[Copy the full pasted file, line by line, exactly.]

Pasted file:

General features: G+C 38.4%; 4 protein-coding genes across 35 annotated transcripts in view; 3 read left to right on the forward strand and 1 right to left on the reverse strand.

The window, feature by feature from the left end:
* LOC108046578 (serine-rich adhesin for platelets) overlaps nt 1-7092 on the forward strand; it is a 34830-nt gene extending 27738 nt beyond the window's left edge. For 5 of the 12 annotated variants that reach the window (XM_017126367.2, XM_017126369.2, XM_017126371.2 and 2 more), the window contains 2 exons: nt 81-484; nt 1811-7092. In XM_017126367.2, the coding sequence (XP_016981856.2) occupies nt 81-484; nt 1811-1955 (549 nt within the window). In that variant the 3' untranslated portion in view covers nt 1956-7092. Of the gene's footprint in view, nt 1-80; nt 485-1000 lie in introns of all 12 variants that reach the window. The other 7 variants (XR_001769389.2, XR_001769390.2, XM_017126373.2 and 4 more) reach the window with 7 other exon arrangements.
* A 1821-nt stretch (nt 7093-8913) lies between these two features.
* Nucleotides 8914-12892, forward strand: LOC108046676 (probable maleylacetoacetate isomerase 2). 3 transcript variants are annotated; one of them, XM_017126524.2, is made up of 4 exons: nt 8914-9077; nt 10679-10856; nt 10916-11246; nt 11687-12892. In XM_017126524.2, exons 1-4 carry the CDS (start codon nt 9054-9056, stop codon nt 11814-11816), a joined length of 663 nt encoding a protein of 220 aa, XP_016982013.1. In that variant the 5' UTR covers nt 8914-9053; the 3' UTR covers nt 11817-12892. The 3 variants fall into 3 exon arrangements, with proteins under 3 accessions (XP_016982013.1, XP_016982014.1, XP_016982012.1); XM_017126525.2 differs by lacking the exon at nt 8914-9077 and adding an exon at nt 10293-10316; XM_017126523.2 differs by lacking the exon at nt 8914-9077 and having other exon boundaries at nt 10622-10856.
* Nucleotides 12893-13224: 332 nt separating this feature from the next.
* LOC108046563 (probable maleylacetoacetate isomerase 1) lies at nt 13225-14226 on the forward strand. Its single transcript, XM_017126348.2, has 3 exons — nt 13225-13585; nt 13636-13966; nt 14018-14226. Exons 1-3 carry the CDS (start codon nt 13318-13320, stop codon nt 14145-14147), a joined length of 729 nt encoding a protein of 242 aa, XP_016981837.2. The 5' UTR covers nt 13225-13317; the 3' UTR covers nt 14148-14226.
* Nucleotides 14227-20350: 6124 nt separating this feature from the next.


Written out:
General features: G+C 38.4%; 4 protein-coding genes across 35 annotated transcripts in view; 3 read left to right on the forward strand and 1 right to left on the reverse strand.

The window, feature by feature from the left end:
* LOC108046578 (serine-rich adhesin for platelets) overlaps nt 1-7092 on the forward strand; it is a 34830-nt gene extending 27738 nt beyond the window's left edge. For 5 of the 12 annotated variants that reach the window (XM_017126367.2, XM_017126369.2, XM_017126371.2 and 2 more), the window contains 2 exons: nt 81-484; nt 1811-7092. In XM_017126367.2, the coding sequence (XP_016981856.2) occupies nt 81-484; nt 1811-1955 (549 nt within the window). In that variant the 3' untranslated portion in view covers nt 1956-7092. Of the gene's footprint in view, nt 1-80; nt 485-1000 lie in introns of all 12 variants that reach the window. The other 7 variants (XR_001769389.2, XR_001769390.2, XM_017126373.2 and 4 more) reach the window with 7 other exon arrangements.
* A 1821-nt stretch (nt 7093-8913) lies between these two features.
* Nucleotides 8914-12892, forward strand: LOC108046676 (probable maleylacetoacetate isomerase 2). 3 transcript variants are annotated; one of them, XM_017126524.2, is made up of 4 exons: nt 8914-9077; nt 10679-10856; nt 10916-11246; nt 11687-12892. In XM_017126524.2, exons 1-4 carry the CDS (start codon nt 9054-9056, stop codon nt 11814-11816), a joined length of 663 nt encoding a protein of 220 aa, XP_016982013.1. In that variant the 5' UTR covers nt 8914-9053; the 3' UTR covers nt 11817-12892. The 3 variants fall into 3 exon arrangements, with proteins under 3 accessions (XP_016982013.1, XP_016982014.1, XP_016982012.1); XM_017126525.2 differs by lacking the exon at nt 8914-9077 and adding an exon at nt 10293-10316; XM_017126523.2 differs by lacking the exon at nt 8914-9077 and having other exon boundaries at nt 10622-10856.
* Nucleotides 12893-13224: 332 nt separating this feature from the next.
* LOC108046563 (probable maleylacetoacetate isomerase 1) lies at nt 13225-14226 on the forward strand. Its single transcript, XM_017126348.2, has 3 exons — nt 13225-13585; nt 13636-13966; nt 14018-14226. Exons 1-3 carry the CDS (start codon nt 13318-13320, stop codon nt 14145-14147), a joined length of 729 nt encoding a protein of 242 aa, XP_016981837.2. The 5' UTR covers nt 13225-13317; the 3' UTR covers nt 14148-14226.
* Nucleotides 14227-20350: 6124 nt separating this feature from the next.